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Jack Ranger

Tapping the Wall Street Wire

Farms Get Bigger

(3 February 1947)

From Labor Action, Vol. 11 No. 5, 3 February 1947, p. 2.
Transcribed & marked up by Einde O’Callaghan for the Encyclopaedia of Trotskyism On-Line (ETOL).

Farms in the U.S. are getting fewer and bigger. The average farm today is 50 acres larger than the average of 25 years ago. The >Wall Street Journal> says the trend is contrary to a federal policy of encouraging small farms, but this is a wilful misstatement. A monopolists’ government can follow only a monopolist program. Government policy for years has been to aid the big farmer at the expense of the small one.

In 1920 the Census Bureau counted 6,448,343 farms. In 1945 the number had dropped more than half a million, to 5,859,169. Half the 1945 farms had more than 500 acres each. In 1920, only one-third were that big. Today, 40 per cent of the farms are over 1,000 acres each, compared to only 25 per cent of that size in 1920. Even in the midwest, the average farm is 30 acres larger than it was a quarter of a century ago.

The war was most profitable for the big farmers. Farm mortgage debt at the beginning of 1946 was $5 billion, down 23 per cent from January 1, 1940. Total value of the nation’s farm plant, including all assets held by farm owners, amounted to $101.5 billion on January 1, 1946, up 12 per cent from a year earlier, and up 90 per cent since the beginning of 1940.

Only Big Business profited to a greater extent than did the Big Farmer during the recent war. Through its price support program, the federal government guaranteed huge profits to the farmers. (Imagine a federal government under capitalism, led by capitalist parties, setting aside billions of dollars to bolster up wages of industrial workers! But then the American workers, the majority of the population, have not one single representative in Congress nor in any state legislature. We haven’t even got a labor party yet.)

Secretary of Agriculture Anderson estimated the other day that the government may put up more than $2 billion more to support farm prices over the next two years. Some of the prices promised farmers by the government are so high as to encourage over-production —such as happened in 1946 in the case of potatoes, when a crops of nearly 100 million bushels more than could be used was produced. Mountains of potatoes rotted and are rotting in the open today.


Surpluses to Be Dumped

There’ll be a hairpin turn in the road for the farmers, though. Food prices are still 130 per cent above mid-1939, but the butter market is a harbinger of what is ahead. The price of butter has tumbled 25 cents a pound in just a few weeks, and it is still going down. Just now, some of the inside facts about the meanness of the milk trust are coming to light?—how they held the supply off the market in order to maintain an artificial scarcity, up to the point where the public had to cease buying the stuff.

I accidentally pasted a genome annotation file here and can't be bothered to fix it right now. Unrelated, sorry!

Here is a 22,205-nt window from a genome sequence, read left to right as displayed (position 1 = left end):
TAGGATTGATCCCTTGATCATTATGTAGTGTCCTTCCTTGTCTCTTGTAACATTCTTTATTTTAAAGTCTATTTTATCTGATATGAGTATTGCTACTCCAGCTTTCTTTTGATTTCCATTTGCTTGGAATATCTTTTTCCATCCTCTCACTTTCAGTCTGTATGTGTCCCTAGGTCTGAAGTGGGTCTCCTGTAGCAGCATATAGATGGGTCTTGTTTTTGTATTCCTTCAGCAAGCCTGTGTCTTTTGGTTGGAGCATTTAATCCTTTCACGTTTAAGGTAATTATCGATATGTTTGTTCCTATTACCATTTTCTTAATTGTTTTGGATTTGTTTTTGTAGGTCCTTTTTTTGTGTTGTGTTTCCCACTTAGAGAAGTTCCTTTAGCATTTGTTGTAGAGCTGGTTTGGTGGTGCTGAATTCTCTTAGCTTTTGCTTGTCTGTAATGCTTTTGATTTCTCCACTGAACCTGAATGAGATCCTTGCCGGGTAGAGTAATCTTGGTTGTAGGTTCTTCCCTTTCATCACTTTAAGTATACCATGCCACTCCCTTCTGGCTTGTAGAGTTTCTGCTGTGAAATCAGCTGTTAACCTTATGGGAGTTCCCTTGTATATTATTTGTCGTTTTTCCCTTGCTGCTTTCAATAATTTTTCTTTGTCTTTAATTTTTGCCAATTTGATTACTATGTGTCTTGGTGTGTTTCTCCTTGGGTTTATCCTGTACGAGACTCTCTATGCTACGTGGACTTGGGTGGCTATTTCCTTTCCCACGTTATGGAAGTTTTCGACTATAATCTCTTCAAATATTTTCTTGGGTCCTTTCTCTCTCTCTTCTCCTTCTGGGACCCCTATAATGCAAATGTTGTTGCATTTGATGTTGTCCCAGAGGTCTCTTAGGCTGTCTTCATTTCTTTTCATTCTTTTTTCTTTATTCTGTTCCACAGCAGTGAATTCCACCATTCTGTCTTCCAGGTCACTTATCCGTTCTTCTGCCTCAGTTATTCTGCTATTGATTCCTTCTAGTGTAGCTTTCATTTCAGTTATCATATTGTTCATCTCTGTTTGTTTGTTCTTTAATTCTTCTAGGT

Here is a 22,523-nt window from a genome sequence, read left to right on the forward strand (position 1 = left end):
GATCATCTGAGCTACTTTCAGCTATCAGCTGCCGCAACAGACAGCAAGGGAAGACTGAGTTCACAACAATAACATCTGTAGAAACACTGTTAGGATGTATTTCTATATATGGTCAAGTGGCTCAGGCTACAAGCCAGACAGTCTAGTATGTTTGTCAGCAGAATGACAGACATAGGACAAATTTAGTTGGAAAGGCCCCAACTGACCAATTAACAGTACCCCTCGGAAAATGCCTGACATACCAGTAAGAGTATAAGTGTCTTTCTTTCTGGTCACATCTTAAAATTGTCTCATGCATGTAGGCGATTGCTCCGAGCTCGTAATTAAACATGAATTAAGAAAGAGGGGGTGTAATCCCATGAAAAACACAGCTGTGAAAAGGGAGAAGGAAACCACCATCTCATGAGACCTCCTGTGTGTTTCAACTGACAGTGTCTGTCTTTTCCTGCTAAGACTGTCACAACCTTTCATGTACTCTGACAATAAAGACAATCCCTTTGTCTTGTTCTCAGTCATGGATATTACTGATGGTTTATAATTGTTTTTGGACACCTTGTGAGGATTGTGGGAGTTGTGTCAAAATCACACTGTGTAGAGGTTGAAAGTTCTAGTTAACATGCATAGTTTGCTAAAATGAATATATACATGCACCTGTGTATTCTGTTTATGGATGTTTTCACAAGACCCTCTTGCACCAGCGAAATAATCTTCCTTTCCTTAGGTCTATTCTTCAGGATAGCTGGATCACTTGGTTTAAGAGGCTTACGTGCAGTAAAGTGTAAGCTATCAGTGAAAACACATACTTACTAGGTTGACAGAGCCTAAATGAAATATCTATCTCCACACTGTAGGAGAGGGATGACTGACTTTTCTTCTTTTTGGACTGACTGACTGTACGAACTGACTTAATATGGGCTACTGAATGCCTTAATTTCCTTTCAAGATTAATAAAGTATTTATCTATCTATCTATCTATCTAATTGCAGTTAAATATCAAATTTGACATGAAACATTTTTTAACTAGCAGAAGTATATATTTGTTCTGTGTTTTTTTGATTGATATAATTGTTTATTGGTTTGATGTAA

For instance, did you know that the government cold storage report for January 1 showed there were 34 million pounds of 40 per cent cream in storage, AS AGAINST ONLY SEVEN MILLION POUNDS A YEAR AGO. This cream could have been converted to butter at any time, but was purposely held back. However, now the profiteers who held the cream are very jittery indeed, and are now putting it into butter. This is why butter prices will continue to slide.

In the north Atlantic states, butter output has jumped 325 per cent over a year ago. You’ll see more and more of this stupendous cream surplus converted into butter ... However, the milk trust has an ace in the hole? When butter gets down to 53 cents a pound, the government will step in to support that price.


Another branch of capitalism that is in for a letdown from its enormous war profiteering is the canning industry. Canners of fruit juices, for instance, are so flooded with goods they are at wits’ end. Orange juice that cost New York housewives 25 cents a can last fall, now sells three for 25 cents. Grapefruit juice that cost 15 cents a can in October now sells three for 25 cents. In Seattle oranges that sold for 43 cents a dozen six weeks ago have been knocked down to 19 cents. In Cleveland a retailer claims that a salesman offered him the other day orange and grapefruit juice free, if he’d just pay for the cans and cartons. A Philadelphia store owner says he dumped a fifth of his fresh citrus fruit stock because of spoilage.